1994 was a good year. I was cast in my school's musical in a highly-sought-after "speaking" role; Madonna released her Bedtime Stories album; Frontline began on Australian television; and I was eventually named Dux of Year Nine (oh yes, my friends, top marks for everything, even maths).
But nothing takes me back to '94 than a particular TV show. A TV show that would not only cement my love of all things "journalism", but fuel the fire of what would become a fairly geeky fangirl-ish nature.
That TV show?
Lois & Clark: The New Adventures of Superman.
Forget your Smallville rubbish. The entire Superman crew, all growing up together? In Kansas? With Lex Luthor already pre-balded? Don't give me that rot.
No, Lois & Clark was the original re-invention of the Superman tale for chicks - a screwball romantic comedy set in the Metropolis offices of The Daily Planet. Look, look - click here to see the marvellously naff Season One title sequence! Oh, the green screen! Oh, the high-waisted pantsuits!
In Lois & Clark, it was the relationship between ace reporters Lois Lane and Clark Kent that mattered most - even though Dean Cain looked mighty fine when he donned the spandex and Supe'd up. Lois and Clark would throw barbs at each other like they'd just swallowed a book of Dorothy Parker quotes; Lois' impulsive and tempestous nature was an engaging contrast to Clark's polite and dependable manner. Together they fought villains, mad scientists, cryogenically-unfrozen 1930s gangsters and even an evil time-traveller that HG Wells dug up.
Teri Hatcher was a dream Lois Lane - all creamy skin and full lips; a far cry from the half-shrivelled spray-tanned beanstalk she appears to have morphed into in order to meet the stringent weight requirements on Desperate Housewives. Her Lois was human. She had a tendency to get frazzled or scared of failure; she suffered an unrequited love for Superman; but at the end of the day had razor-sharp instincts and wit; and wasn't above throwing herself in the path of danger to get the story. My 13-year-old self loved her.
Dean Cain was man candy as Clark/Cal-El - and he was a half-decent actor for the role. He did make my little heart melt every time he looked at Lois yearningly while she completely ignored him (he was almost pre-Colin-Firth-Darcy, in a way). Lane Smith was a gem as editor Perry White; but the real megastar was John Shea as Lex Luthor. Shea was young, full of hair (hear that, Smallville, you chumps?), and loved an evil plot. He also loved Lois as it turns out, and Season 1 was built around this love quadrangle of Lois, Clark, Lex and The Big S himself.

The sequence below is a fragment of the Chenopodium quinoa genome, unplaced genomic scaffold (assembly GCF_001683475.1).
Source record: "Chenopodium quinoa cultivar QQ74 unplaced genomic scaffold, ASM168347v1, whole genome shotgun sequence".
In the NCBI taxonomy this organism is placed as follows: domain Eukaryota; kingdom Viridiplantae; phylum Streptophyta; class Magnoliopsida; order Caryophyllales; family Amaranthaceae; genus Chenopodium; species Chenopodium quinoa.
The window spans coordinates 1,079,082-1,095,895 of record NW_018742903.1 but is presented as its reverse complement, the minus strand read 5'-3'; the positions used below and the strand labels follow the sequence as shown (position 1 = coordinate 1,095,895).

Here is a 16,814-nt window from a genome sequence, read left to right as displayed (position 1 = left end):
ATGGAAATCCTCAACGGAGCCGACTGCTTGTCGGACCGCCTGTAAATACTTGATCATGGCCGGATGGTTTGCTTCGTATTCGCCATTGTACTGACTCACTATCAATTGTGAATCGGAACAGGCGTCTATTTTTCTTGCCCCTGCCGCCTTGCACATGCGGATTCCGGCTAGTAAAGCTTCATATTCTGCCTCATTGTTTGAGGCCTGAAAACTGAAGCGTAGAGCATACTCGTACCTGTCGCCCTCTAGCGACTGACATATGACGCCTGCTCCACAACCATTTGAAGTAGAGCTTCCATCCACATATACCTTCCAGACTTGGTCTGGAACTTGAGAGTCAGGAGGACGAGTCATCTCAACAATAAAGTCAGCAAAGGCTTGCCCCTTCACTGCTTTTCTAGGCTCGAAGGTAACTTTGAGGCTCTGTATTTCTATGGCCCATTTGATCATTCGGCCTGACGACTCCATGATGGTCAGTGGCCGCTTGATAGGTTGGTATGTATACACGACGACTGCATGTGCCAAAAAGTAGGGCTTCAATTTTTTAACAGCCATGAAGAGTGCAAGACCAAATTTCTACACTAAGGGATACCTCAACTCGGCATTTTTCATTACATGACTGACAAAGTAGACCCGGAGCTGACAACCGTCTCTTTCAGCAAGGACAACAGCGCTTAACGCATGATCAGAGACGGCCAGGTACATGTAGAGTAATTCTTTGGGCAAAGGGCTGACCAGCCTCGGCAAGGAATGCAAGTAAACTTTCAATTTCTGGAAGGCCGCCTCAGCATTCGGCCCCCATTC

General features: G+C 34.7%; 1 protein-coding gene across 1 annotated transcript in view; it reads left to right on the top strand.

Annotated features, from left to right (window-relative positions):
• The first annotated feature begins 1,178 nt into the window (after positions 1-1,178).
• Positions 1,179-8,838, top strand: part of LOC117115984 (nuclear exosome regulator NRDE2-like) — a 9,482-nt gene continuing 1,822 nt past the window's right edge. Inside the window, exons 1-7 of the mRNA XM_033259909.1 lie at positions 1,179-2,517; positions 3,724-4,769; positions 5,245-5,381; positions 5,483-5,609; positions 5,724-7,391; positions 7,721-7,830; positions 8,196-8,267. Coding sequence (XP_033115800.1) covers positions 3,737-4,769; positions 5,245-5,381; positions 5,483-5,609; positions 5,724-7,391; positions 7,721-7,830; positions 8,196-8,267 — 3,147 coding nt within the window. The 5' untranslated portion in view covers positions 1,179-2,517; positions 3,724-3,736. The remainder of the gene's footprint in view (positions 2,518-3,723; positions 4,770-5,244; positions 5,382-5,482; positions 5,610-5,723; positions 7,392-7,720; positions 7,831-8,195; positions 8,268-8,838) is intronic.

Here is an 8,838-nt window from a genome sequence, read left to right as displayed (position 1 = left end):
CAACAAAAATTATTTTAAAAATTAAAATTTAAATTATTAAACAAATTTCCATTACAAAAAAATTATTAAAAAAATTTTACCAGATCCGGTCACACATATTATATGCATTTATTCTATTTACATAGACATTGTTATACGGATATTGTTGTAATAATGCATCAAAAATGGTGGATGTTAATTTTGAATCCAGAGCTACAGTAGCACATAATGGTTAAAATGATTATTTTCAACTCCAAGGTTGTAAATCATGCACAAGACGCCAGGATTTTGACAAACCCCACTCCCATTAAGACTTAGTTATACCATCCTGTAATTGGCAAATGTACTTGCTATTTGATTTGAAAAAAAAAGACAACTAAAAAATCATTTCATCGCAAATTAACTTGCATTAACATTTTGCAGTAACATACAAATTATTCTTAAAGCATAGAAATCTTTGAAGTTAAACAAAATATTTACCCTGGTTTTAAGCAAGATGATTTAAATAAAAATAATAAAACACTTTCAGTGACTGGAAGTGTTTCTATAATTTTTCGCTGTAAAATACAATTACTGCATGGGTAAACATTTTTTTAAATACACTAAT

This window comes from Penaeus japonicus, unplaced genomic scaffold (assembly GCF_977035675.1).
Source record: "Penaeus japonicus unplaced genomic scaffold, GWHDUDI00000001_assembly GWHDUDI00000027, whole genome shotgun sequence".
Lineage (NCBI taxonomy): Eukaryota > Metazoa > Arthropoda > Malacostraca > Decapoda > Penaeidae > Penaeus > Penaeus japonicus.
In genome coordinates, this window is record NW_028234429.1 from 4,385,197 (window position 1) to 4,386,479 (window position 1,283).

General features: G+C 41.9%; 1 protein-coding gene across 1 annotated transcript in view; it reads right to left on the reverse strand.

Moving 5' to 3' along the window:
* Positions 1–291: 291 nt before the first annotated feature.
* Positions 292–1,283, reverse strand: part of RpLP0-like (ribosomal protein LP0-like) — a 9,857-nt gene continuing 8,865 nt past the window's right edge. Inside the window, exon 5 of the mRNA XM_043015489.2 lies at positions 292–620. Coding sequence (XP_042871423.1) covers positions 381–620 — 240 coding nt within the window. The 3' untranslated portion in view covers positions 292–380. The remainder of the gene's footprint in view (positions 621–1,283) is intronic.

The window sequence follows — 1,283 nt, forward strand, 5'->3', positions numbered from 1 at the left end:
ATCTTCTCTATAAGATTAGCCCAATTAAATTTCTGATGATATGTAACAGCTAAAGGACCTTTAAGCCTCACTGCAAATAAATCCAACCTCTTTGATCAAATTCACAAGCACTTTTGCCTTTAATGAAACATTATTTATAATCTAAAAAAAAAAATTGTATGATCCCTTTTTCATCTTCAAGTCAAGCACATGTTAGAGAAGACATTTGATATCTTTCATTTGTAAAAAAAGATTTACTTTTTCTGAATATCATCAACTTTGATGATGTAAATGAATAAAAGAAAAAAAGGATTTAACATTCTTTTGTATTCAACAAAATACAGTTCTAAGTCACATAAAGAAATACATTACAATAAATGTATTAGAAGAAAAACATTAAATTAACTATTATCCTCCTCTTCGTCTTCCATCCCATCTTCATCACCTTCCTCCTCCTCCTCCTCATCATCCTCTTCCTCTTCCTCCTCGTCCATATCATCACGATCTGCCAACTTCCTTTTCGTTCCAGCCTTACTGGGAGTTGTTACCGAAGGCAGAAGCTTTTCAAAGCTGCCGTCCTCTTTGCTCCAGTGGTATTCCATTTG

It's no surprise to find out Lois & Clark was written by a woman; it's also sadly not much of a surprise to find out Deborah Joy LeVine and the rest of the Season 1 writers were given the arse after the totally awesome finale.
Season 2 started out badly when the original Jimmy Olsen was replaced by Justin Whalen - the actor who went on to star in the Dungeons & Dragons movie that sucked so much, it created its own black hole of suckness, into which Justin Whalen was sucked so he could never suck up a movie that bad again.
Jesus, that movie sucked.
Anyway, they also ditched Tracy Scoggins, who had played the man-eating gossip columnist Cat Grant. I always thought "Scoggins" should be a name for something, like a home-brewed ale or a mild genital itch. "I've got a case of the Scoggins!" would work well as a jingle for either.
Things got more and more ridiculous during Seasons 2 and 3 - there was a fairly dodgy episode where all of Supe's powers transferred into Lois and she became the saddest-ever-named superhero - "Ultra Woman". Sounds like a feminine hygiene product. But not even the odd appearance of Bruce Campbell could stop the silliness - culminating in a bizarre wedding/clone/frog storyline THAT I DO NOT CARE TO TALK ABOUT.
At some point before the end of Season 4 I believe I lost interest in the show - of course by then it was a few years' later and I had self-important high school wankery to be getting on with. It was treated fairly badly by US network ABC - they killed it off prematurely and buried the last few eps of the show. This was the Age Before Downloads (ABD), so I don't believe I ever got to see the final-ever bit of Lois & Clark.
In hindsight, I can't remember how many school chums also watched this show. I remember having heated discussions about the merits of L&C over the obviously inferior SeaQuest DSV, which used to screen at the same time (7:30pm Tuesdays!) on a different channel. Girls seemed to love Jonathan Brandis in some sort of futuristic yellow undersea wetsuit. "Ew, what a dork!" I'd respond. "He's such a boy; Dean Cain is a man!" Of course, Jonathan Brandis went on to hang himself in an LA motel room so perhaps I shouldn't have been so unkind.
Lois & Clark: The New Adventures of Superman was awfully silly. But it was awfully good fun, and I'm glad it existed to inspire and delight my daggy teenage self.